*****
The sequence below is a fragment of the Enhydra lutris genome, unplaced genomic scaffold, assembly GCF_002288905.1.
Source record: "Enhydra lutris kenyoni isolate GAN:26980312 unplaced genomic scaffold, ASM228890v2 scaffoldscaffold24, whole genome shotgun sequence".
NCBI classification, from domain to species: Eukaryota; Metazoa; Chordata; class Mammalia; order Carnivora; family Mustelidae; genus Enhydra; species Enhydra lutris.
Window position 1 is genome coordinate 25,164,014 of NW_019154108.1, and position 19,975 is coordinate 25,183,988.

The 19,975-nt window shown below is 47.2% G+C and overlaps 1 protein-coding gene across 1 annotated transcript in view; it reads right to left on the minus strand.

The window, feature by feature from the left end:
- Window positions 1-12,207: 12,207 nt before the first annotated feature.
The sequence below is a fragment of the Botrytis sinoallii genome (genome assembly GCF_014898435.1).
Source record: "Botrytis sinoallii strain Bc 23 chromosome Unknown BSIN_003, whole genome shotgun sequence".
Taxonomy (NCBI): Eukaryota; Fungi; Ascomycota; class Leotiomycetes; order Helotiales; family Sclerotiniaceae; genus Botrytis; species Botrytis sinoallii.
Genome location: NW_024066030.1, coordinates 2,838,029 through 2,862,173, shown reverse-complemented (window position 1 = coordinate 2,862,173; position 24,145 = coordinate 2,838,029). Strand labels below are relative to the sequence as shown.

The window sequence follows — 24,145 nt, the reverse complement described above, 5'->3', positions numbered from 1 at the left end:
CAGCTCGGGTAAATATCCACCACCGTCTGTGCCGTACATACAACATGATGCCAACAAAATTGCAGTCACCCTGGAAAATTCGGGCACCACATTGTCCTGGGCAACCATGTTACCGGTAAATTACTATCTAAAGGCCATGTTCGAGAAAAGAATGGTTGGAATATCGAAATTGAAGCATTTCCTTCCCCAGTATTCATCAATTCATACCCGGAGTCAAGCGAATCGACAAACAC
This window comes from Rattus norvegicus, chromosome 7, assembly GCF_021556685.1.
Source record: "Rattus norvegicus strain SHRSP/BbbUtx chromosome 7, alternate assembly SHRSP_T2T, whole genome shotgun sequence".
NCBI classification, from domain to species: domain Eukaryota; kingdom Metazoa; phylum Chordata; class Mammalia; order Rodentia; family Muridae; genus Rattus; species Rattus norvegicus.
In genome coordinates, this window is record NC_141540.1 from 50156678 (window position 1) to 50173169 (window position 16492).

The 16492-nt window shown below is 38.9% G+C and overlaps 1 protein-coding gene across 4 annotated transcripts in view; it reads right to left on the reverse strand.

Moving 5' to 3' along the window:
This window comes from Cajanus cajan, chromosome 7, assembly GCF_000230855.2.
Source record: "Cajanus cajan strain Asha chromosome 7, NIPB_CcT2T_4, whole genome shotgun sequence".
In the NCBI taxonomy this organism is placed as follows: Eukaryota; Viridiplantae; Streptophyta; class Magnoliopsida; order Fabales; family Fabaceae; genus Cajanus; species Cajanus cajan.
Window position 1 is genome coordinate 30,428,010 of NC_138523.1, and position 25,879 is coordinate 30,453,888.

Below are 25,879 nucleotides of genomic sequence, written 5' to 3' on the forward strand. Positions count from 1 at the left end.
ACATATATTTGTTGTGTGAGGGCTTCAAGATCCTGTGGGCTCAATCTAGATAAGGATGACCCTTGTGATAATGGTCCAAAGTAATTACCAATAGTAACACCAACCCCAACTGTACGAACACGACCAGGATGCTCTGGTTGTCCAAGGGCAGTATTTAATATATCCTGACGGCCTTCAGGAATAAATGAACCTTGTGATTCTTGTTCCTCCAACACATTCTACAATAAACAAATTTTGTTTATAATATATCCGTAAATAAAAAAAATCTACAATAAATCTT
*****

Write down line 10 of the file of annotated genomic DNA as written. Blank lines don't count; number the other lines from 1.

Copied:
Taxonomy (NCBI): Eukaryota; Fungi; Ascomycota; class Leotiomycetes; order Helotiales; family Sclerotiniaceae; genus Botrytis; species Botrytis sinoallii.